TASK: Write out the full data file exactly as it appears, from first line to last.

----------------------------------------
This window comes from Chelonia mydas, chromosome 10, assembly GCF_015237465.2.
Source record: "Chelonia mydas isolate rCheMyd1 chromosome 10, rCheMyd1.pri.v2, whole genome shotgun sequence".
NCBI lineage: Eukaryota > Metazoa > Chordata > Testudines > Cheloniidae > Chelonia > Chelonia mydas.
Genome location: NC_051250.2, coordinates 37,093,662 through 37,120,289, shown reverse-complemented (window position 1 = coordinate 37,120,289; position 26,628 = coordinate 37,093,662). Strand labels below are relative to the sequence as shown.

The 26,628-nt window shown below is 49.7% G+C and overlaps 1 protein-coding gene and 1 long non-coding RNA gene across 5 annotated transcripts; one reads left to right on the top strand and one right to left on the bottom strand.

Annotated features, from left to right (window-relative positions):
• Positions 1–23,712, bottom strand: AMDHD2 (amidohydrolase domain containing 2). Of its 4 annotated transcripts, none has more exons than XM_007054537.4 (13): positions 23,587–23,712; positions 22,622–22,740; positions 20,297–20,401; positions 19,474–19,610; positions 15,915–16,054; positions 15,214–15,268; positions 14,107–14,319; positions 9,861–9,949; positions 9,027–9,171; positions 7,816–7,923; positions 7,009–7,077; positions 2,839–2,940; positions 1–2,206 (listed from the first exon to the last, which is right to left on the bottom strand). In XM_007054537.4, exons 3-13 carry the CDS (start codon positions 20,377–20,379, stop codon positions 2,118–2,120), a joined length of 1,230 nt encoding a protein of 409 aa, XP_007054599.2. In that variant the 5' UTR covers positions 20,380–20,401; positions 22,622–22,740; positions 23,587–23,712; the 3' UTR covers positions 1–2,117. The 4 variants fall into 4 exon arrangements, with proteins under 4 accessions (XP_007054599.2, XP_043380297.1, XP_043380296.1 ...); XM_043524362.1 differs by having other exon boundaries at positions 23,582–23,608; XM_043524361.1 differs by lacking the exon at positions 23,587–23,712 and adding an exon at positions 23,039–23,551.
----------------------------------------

This window comes from Chelonia mydas, chromosome 10, assembly GCF_015237465.2.
Source record: "Chelonia mydas isolate rCheMyd1 chromosome 10, rCheMyd1.pri.v2, whole genome shotgun sequence".
NCBI lineage: Eukaryota > Metazoa > Chordata > Testudines > Cheloniidae > Chelonia > Chelonia mydas.
Genome location: NC_051250.2, coordinates 37,093,662 through 37,120,289, shown reverse-complemented (window position 1 = coordinate 37,120,289; position 26,628 = coordinate 37,093,662). Strand labels below are relative to the sequence as shown.

The 26,628-nt window shown below is 49.7% G+C and overlaps 1 protein-coding gene and 1 long non-coding RNA gene across 5 annotated transcripts; one reads left to right on the top strand and one right to left on the bottom strand.

Annotated features, from left to right (window-relative positions):
• Positions 1–23,712, bottom strand: AMDHD2 (amidohydrolase domain containing 2). Of its 4 annotated transcripts, none has more exons than XM_007054537.4 (13): positions 23,587–23,712; positions 22,622–22,740; positions 20,297–20,401; positions 19,474–19,610; positions 15,915–16,054; positions 15,214–15,268; positions 14,107–14,319; positions 9,861–9,949; positions 9,027–9,171; positions 7,816–7,923; positions 7,009–7,077; positions 2,839–2,940; positions 1–2,206 (listed from the first exon to the last, which is right to left on the bottom strand). In XM_007054537.4, exons 3-13 carry the CDS (start codon positions 20,377–20,379, stop codon positions 2,118–2,120), a joined length of 1,230 nt encoding a protein of 409 aa, XP_007054599.2. In that variant the 5' UTR covers positions 20,380–20,401; positions 22,622–22,740; positions 23,587–23,712; the 3' UTR covers positions 1–2,117. The 4 variants fall into 4 exon arrangements, with proteins under 4 accessions (XP_007054599.2, XP_043380297.1, XP_043380296.1 ...); XM_043524362.1 differs by having other exon boundaries at positions 23,582–23,608; XM_043524361.1 differs by lacking the exon at positions 23,587–23,712 and adding an exon at positions 23,039–23,551.